where <CURRENT_KERNEL> refers to the current kernel name, and <N> is the maximum number of the snapshot devices that can be created at a time.
NOTE: By default, N is equal to 4. An increase of N results in decreasing the driver performance.
Example: Install the Snapshot Driver
The following command installs the snapshot driver for the 4.12.14-lp150.245- default kernel; maximum number of the snapshot devices is 4:
sudo insmod /lib/modules/4.12.14-lp150.245-
Creating the Snapshot Device
To create the snapshot device, use the following commands:
sudo sync && echo -n "create<device name><partition name> begin end"> /sys/kernel/cblb/cmd
where <device name> is the device name that is being created, and the <partition name> is the name of the disk partition for which you create a snapshot. The “begin” and “end” parameters mean that you want to create a snapshot for the whole disk partition.
Example: Create Snapshot Device
To clarify, consider the following sample command:
sudo sync && echo -n "create shadow-sda2 /dev/sda2 begin end"> /sys/kernel/cblb/cmd
NOTE: This command creates the shadow-sda2 snapshot device for the /dev/sda2 disk partition.
Starting and Mounting the Snapshot Device
To complete deploying the snapshot device, start and mount the newly created device.
NOTE: The snapshot driver stores temporary data to a file catalog you should create.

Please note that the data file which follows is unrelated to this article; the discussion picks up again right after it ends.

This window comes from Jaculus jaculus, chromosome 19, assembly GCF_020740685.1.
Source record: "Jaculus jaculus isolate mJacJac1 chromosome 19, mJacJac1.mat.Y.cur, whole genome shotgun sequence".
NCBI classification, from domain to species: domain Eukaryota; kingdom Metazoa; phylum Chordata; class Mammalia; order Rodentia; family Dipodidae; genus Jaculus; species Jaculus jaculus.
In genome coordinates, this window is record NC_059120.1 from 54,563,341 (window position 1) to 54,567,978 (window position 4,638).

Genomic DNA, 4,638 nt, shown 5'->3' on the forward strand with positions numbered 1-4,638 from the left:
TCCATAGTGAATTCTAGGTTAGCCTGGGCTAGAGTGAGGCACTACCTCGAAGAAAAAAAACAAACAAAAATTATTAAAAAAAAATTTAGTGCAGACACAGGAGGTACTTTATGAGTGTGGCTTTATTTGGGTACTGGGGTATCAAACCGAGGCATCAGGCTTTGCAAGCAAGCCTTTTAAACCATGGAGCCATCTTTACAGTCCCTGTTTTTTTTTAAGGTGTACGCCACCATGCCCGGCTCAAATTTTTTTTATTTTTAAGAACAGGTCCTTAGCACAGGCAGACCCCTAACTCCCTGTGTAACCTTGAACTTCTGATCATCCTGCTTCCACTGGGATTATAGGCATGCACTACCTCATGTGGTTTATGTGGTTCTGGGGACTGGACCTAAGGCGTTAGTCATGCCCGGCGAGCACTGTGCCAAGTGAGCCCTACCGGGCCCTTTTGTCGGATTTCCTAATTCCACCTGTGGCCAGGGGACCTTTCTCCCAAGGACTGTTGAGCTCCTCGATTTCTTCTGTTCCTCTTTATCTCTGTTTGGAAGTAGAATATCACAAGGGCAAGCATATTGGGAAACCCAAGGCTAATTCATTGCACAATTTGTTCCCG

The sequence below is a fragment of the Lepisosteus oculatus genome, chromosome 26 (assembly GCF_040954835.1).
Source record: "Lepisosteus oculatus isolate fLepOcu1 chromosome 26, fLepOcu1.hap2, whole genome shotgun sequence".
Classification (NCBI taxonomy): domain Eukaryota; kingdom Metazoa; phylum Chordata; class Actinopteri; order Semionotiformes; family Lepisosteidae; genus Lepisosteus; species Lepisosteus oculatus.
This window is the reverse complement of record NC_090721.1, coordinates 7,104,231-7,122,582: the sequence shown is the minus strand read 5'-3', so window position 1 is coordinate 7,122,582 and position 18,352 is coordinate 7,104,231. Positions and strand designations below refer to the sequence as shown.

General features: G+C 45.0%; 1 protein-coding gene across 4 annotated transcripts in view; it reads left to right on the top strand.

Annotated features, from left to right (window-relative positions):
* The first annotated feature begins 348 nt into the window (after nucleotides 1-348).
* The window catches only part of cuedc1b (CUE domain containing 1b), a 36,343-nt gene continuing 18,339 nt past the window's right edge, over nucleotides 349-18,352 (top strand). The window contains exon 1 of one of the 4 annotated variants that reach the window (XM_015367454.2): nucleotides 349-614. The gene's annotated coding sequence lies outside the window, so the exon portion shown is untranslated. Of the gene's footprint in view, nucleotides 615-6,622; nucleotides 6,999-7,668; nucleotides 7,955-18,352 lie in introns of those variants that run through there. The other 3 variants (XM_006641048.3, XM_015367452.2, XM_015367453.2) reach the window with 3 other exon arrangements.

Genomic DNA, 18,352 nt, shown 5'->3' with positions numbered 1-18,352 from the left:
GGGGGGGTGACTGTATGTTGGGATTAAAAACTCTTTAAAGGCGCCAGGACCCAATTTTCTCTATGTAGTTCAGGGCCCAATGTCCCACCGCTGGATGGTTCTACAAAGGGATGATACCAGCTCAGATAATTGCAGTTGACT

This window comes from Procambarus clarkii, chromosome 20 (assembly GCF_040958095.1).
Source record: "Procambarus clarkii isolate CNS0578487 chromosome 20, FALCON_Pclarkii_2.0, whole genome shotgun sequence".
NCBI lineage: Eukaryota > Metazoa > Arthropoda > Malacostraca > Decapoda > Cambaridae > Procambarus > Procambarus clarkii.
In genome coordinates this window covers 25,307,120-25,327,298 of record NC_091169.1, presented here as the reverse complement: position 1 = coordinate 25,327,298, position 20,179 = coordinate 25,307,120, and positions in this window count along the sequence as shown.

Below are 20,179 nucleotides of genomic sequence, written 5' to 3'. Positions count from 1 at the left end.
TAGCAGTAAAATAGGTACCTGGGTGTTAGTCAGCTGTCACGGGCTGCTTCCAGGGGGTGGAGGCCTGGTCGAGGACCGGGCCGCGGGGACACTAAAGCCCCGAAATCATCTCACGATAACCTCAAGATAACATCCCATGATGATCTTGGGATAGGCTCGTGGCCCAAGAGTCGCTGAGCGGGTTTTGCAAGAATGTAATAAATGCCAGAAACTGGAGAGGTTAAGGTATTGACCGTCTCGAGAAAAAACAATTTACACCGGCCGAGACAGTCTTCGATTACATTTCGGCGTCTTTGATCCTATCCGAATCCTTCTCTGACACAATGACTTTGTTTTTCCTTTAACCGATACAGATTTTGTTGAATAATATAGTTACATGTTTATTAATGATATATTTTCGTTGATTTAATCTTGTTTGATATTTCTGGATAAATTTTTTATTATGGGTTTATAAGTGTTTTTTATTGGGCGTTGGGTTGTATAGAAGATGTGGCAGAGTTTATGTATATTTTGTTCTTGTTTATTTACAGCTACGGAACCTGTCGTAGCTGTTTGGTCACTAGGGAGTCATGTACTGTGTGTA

Create a catalog for storing temporary files:
mkdir <path to catalog>
NOTE: Create a separate catalog for each snapshot device.
Start the snapshot device:
echo -n "start <device name><path to catalog><file size><max number of files>" > /sys/kernel/cblb/cmd
where <device name> is the created snapshot device name;<path to catalog> is the path to the catalog for temporary files;<file size> is the temporary file size (in blocks, such as 512, 2024, 4048, etc.), and <max number of files> is the maximum number of created temporary files.
Example: Start Snapshot Device
echo -n "start shadow-sda2 /tmp/shadow-sda2409600 20" >
NOTE: These commands start the shadow-sda2 device that uses the /tmp/shadow-sda2 catalog for storing temporary files. The size of temporary files is 409600 blocks, and
the maximum number of files is 20.
Create a catalog for mounting the snapshot device:
mkdir<path to catalog>
Mount the snapshot device:
sudo mount -o ro,noload /dev/<device name><path to catalog for mounting the snapshot device>
Example: Mounting Snapshot Device
Consider the following sample commands that mount the shadow-sda2 snapshot device
to the /tmp/mshadow-sda2 catalog:
sudo mount -o ro,noload /dev/shadow-sda2 /tmp/mshadow-sda2
Validating Driver Installation
To ensure that you have properly installed the snapshot driver, consult the following
- The /tmp/mshadow-sda2 catalog contains a copy of the /dev/sda2 disk partition.
- The file system /sys includes the /sys/kernel/cblb catalog that contains the cmd
and debug files, and sub-catalogs for each created snapshot device:
Removing Snapshot Device
To remove the snapshot device:
1. Unmount the snapshot device:
umount <device name>
2. Remove the snapshot device:
echo –n “remove <device name>” > /sys/kernel/cblb/cmd